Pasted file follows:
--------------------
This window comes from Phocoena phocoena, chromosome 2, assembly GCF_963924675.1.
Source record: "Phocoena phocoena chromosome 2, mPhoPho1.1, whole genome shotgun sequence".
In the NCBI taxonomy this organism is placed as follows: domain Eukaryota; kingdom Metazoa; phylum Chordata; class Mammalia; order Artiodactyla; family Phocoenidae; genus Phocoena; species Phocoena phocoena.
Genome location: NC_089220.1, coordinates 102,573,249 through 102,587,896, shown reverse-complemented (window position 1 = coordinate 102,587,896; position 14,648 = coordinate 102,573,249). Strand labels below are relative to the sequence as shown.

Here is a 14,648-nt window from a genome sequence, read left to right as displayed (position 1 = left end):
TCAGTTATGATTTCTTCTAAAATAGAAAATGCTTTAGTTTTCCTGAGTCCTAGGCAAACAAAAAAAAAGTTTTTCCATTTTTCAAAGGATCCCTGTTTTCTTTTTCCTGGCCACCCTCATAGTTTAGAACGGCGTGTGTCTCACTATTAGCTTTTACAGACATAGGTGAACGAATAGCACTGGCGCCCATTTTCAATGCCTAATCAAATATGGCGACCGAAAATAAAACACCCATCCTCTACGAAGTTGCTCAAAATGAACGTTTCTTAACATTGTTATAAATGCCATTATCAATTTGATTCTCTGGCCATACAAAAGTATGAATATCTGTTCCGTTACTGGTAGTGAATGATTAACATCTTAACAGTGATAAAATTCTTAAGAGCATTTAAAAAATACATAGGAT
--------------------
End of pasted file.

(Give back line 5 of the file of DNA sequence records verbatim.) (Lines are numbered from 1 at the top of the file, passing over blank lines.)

Here is a 14,648-nt window from a genome sequence, read left to right as displayed (position 1 = left end):